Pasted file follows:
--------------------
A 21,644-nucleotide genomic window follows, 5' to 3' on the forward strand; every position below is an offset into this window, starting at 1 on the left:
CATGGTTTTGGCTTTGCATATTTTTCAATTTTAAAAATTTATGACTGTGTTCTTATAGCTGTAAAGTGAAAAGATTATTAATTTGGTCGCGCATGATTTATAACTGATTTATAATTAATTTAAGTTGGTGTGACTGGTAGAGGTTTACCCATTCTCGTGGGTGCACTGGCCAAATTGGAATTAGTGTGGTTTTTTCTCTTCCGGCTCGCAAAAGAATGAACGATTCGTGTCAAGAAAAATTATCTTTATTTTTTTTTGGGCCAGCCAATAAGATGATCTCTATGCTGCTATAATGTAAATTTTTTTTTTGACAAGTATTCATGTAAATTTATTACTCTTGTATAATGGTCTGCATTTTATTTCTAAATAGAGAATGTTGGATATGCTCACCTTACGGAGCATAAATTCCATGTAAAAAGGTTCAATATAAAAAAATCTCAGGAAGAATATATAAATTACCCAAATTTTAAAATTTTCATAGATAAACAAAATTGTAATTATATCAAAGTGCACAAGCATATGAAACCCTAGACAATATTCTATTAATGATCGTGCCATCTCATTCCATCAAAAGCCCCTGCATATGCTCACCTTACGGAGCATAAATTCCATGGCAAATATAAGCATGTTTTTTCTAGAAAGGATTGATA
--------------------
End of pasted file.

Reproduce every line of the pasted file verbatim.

A 21,644-nucleotide genomic window follows, 5' to 3' on the forward strand; every position below is an offset into this window, starting at 1 on the left:
CATGGTTTTGGCTTTGCATATTTTTCAATTTTAAAAATTTATGACTGTGTTCTTATAGCTGTAAAGTGAAAAGATTATTAATTTGGTCGCGCATGATTTATAACTGATTTATAATTAATTTAAGTTGGTGTGACTGGTAGAGGTTTACCCATTCTCGTGGGTGCACTGGCCAAATTGGAATTAGTGTGGTTTTTTCTCTTCCGGCTCGCAAAAGAATGAACGATTCGTGTCAAGAAAAATTATCTTTATTTTTTTTTGGGCCAGCCAATAAGATGATCTCTATGCTGCTATAATGTAAATTTTTTTTTTGACAAGTATTCATGTAAATTTATTACTCTTGTATAATGGTCTGCATTTTATTTCTAAATAGAGAATGTTGGATATGCTCACCTTACGGAGCATAAATTCCATGTAAAAAGGTTCAATATAAAAAAATCTCAGGAAGAATATATAAATTACCCAAATTTTAAAATTTTCATAGATAAACAAAATTGTAATTATATCAAAGTGCACAAGCATATGAAACCCTAGACAATATTCTATTAATGATCGTGCCATCTCATTCCATCAAAAGCCCCTGCATATGCTCACCTTACGGAGCATAAATTCCATGGCAAATATAAGCATGTTTTTTCTAGAAAGGATTGATA